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Advice on Rheumatism

How to prevent rheumatism?
(November 10, 2010)

Advice on Rheumatism

Rheumatism, also medically referred to, as rheumatoid arthritis is a chronic disorder that usually affects joints in your arms and legs. The accompanying inflammation can be uncomfortable to severely painful. Individuals often face painful swelling. Without proper rheumatic treatment, the condition could also deteriorate to erosion of bones or deformed joints.

Some of the other symptoms include tenderness in the joints, soreness or redness on the knuckles, rheumatoid nodules, weight loss and stiffness in the joints immediately after waking up.

Individuals afflicted with rheumatism suffer from an autoimmune disorder where your body mistakes some of your tissues as foreign bodies and tries to fight it. Apart from joint aches, people suffering from rheumatism experience constant fevers and fatigue.

Despite various studies and research, there is no definite cure for rheumatism.


However, rheumatism treatment is an ongoing process and can combine medication, physical therapy and if severe, even surgery.

Rheumatism Treatment

• Since individuals suffering from osteoporosis, arthritis and fibromyalgia also complain about joint aches, it is important that you have a doctor diagnose your condition correctly. Consult your doctor on your rheumatism treatment – whether you are planning to make changes to your diet, take supplements or workout.
• While it is incurable, rheumatism treatment may consist of medication to reduce inflammation, prevent or slow down joint damage and relieve pain. Before you take any medication, find out about their side effects and increase your dosage gradually under a doctor’s advice.
• Individuals suffering from rheumatism will find that soreness in their joints can impede day-to-day functions like opening doors, grasping objects or moving things. One rheumatism treatment you might want to consider is physical therapy. It could help to strengthen your muscles so your joints do not bear the brunt. Your therapist could also teach you how to minimize the stress on your joints.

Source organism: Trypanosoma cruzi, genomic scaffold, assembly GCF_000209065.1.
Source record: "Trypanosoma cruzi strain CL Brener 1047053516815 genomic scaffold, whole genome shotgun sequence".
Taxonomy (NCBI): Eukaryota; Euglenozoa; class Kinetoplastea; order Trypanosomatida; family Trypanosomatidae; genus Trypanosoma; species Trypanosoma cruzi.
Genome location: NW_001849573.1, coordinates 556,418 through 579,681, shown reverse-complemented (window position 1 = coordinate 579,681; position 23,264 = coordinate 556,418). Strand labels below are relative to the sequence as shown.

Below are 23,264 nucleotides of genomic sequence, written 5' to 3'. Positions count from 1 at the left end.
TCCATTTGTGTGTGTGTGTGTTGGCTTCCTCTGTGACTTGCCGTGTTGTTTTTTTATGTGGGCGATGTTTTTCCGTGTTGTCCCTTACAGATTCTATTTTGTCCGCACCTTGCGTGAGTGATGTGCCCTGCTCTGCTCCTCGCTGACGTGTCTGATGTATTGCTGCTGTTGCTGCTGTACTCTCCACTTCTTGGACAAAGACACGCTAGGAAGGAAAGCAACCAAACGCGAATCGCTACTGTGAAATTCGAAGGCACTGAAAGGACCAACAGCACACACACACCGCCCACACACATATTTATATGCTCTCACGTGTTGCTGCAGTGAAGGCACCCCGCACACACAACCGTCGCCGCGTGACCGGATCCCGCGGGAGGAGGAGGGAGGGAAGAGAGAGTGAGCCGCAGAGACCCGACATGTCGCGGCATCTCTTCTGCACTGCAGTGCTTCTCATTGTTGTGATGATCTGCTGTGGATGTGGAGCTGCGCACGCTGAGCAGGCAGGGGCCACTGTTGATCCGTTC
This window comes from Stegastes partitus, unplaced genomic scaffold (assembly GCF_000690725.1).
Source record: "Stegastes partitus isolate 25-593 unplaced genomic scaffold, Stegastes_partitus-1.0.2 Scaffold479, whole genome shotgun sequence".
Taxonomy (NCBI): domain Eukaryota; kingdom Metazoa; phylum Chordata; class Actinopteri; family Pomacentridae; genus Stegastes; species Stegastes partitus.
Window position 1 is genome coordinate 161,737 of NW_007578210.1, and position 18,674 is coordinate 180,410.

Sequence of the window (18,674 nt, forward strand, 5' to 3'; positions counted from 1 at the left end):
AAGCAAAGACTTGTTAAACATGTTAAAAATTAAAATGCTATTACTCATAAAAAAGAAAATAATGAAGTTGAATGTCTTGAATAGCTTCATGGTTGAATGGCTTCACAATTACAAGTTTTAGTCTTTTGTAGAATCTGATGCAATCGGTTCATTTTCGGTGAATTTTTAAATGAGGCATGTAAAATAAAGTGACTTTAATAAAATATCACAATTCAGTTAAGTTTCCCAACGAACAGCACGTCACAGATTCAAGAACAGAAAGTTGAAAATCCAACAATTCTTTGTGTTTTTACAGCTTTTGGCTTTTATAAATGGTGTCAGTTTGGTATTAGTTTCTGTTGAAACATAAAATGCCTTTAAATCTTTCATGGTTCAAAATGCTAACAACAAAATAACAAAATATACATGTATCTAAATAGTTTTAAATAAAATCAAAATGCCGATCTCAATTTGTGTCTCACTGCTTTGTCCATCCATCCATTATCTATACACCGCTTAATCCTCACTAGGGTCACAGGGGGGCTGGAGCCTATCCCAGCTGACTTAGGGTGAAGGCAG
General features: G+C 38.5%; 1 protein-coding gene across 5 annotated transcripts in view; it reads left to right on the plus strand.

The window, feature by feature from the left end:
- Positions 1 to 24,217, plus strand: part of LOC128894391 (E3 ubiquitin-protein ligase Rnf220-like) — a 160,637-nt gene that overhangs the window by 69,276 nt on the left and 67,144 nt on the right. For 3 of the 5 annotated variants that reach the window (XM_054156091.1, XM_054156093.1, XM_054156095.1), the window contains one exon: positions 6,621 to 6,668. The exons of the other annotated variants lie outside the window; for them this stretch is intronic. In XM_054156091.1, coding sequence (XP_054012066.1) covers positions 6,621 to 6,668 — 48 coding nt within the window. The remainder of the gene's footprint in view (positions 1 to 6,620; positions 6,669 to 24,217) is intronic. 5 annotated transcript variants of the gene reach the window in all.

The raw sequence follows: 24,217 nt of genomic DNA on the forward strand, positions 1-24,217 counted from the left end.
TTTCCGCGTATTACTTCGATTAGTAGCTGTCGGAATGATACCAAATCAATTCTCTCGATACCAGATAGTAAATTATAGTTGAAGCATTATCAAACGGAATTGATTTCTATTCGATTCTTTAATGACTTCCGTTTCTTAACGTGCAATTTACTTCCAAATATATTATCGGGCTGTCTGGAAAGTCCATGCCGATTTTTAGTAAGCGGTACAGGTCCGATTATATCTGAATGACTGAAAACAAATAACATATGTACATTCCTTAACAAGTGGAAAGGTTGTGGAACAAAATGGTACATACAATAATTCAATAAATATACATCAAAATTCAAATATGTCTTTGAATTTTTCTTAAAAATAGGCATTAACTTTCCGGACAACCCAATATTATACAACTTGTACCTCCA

• Since rheumatism affects the joints, another rheumatism treatment would involve losing weight via exercise. Excess weight can put pressure on already inflamed joints. However, stick to moderate intensity exercise routines like swimming or even aqua aerobic exercises.
• Applying cold or hot packs also form part of rheumatic treatment. You can also try soaking your hands or legs in a warm and cool bath alternately to relieve numbness and pain.
• While there are no specific recommendations for a rheumatism diet, if you find that certain foods increase inflammation or joint pain, it is best to avoid them. Do follow up with your doctor on the same. Some supplements containing plant and fish oils may give relief to aching joints, but ensure that you have a medical prescription/advice for the same.
• Some studies have found that smoking increases your risk of rheumatism or worsens the inflammation if you are already suffering from it.

Submitted by E L on November 10, 2010 at 01:33

 

Rheumatism is an umbrella term used to describe various disorders of the joints, tendons, ligaments, and other connective tissue. The study of these disorders and rheumatism treatment is called rheumatology. Primer on rheumatic diseases. Many people use the terms rheumatism and arthritis interchangeably. In reality, there are a number of different types of arthritis disorders such as rheumatoid arthritis (inflammation of the joints), osteoarthritis (inflammation of connective tissue), psoriatic arthritis (inflammation of the skin and joints), and so on. On the other hand, rheumatism can refer to a wide variety of skin, bone, muscle, and joint disorders. While chronic pain and inflammation may be common to most of these rheumatic diseases, there are subtle differences in causes and rheumatism treatment.

Rheumatism diet is often prescribed based on the theory that toxins in the body increase inflammation and pain. Citrus fruits such as orange, lemon, grape fruit, and so on possess alkaline properties and may help to flush out toxins from the body. Similarly, whole grains and raw vegetables are rich in alkaline sources and may benefit individuals suffering from different rheumatism disorders. Certain studies on rheumatism also indicate a negative influence of smoking, alcohol, and caffeinated drinks on the inflammation in the joints. Rheumatoid arthritis. People suffering from this condition often experience inflammation and pain in the joints and connective tissue. Other symptoms include fatigue, morning soreness, tenderness in the joints, and loss of appetite contributing to sudden weight loss.Left untreated, rheumatoid arthritis can lead to permanent damage of the joints.